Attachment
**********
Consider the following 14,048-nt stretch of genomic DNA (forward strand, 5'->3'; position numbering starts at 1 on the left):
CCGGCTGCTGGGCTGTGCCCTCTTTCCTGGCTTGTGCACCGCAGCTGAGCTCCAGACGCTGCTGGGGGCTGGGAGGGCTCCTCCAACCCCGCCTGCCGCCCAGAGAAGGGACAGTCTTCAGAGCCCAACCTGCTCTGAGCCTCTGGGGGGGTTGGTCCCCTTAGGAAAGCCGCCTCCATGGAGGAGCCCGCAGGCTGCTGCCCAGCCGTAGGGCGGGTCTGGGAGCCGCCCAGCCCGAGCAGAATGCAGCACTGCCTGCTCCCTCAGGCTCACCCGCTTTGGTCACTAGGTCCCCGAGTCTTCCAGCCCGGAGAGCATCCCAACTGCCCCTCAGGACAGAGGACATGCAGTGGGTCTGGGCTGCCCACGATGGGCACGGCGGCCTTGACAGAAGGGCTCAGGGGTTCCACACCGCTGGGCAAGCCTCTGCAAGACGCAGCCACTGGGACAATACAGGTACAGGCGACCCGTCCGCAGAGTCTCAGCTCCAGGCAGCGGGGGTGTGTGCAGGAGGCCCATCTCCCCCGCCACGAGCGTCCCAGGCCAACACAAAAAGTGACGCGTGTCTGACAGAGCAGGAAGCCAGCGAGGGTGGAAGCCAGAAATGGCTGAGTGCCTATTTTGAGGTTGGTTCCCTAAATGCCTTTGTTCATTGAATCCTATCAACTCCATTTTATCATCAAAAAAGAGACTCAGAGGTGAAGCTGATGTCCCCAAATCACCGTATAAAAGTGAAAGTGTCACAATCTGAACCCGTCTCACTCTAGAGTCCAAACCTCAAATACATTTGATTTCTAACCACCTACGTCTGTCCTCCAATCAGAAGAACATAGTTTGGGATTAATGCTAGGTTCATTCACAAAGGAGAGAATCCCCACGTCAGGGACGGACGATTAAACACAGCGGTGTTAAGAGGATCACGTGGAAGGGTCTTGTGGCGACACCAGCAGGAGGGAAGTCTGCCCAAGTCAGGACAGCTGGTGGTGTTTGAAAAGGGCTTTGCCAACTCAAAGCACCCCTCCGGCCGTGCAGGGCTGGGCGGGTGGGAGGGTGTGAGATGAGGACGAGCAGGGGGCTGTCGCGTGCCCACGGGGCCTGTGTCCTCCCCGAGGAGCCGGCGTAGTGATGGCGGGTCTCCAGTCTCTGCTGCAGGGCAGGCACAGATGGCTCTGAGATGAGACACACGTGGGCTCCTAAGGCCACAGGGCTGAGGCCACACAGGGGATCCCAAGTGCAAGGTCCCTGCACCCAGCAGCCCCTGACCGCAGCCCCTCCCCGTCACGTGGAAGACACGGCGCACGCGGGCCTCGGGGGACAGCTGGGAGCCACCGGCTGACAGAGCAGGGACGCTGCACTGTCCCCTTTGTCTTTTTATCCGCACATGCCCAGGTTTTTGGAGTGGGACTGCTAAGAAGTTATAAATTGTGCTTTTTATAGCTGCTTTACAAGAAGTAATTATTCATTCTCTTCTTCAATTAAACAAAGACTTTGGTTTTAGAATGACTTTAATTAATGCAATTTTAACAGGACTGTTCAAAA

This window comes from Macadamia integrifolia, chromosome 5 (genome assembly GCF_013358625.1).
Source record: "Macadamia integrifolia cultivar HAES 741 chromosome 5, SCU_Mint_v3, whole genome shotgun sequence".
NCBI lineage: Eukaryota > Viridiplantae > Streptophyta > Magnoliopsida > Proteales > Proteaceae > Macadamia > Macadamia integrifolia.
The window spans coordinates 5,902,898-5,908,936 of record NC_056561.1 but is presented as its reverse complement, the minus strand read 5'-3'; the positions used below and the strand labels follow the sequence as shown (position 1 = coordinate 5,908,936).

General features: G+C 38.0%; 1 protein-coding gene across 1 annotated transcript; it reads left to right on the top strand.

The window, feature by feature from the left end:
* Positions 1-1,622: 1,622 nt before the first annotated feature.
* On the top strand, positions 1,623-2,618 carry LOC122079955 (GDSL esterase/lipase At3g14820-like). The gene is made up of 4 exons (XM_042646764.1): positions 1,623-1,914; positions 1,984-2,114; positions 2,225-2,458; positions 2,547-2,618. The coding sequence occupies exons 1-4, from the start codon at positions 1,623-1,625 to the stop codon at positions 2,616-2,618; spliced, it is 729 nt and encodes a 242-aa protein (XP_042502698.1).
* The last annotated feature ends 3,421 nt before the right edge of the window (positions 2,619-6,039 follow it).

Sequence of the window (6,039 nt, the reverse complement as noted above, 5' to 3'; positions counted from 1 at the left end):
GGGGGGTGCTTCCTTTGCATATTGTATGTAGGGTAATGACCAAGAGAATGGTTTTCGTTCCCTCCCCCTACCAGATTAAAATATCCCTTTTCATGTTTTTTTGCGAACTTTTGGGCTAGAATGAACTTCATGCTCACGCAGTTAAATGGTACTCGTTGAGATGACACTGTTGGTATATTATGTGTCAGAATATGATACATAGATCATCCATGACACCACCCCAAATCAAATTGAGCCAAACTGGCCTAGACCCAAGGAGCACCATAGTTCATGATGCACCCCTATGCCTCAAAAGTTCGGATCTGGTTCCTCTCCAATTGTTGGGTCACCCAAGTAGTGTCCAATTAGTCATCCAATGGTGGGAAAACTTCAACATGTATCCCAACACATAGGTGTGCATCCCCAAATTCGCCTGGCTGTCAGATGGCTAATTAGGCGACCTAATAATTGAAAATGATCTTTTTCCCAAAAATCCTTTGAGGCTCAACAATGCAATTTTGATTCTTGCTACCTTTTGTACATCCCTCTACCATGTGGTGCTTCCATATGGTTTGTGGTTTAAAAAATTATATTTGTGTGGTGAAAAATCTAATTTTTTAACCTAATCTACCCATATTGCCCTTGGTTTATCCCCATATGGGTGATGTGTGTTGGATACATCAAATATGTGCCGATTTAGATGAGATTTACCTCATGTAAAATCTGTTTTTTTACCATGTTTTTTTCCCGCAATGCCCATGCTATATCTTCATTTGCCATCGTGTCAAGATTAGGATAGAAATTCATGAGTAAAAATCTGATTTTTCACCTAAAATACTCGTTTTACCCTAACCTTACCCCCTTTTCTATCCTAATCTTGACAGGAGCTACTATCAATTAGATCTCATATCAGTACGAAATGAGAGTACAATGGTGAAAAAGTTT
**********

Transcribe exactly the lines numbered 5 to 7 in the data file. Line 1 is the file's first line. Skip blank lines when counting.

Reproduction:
NCBI lineage: Eukaryota > Viridiplantae > Streptophyta > Magnoliopsida > Proteales > Proteaceae > Macadamia > Macadamia integrifolia.
The window spans coordinates 5,902,898-5,908,936 of record NC_056561.1 but is presented as its reverse complement, the minus strand read 5'-3'; the positions used below and the strand labels follow the sequence as shown (position 1 = coordinate 5,908,936).

General features: G+C 38.0%; 1 protein-coding gene across 1 annotated transcript; it reads left to right on the top strand.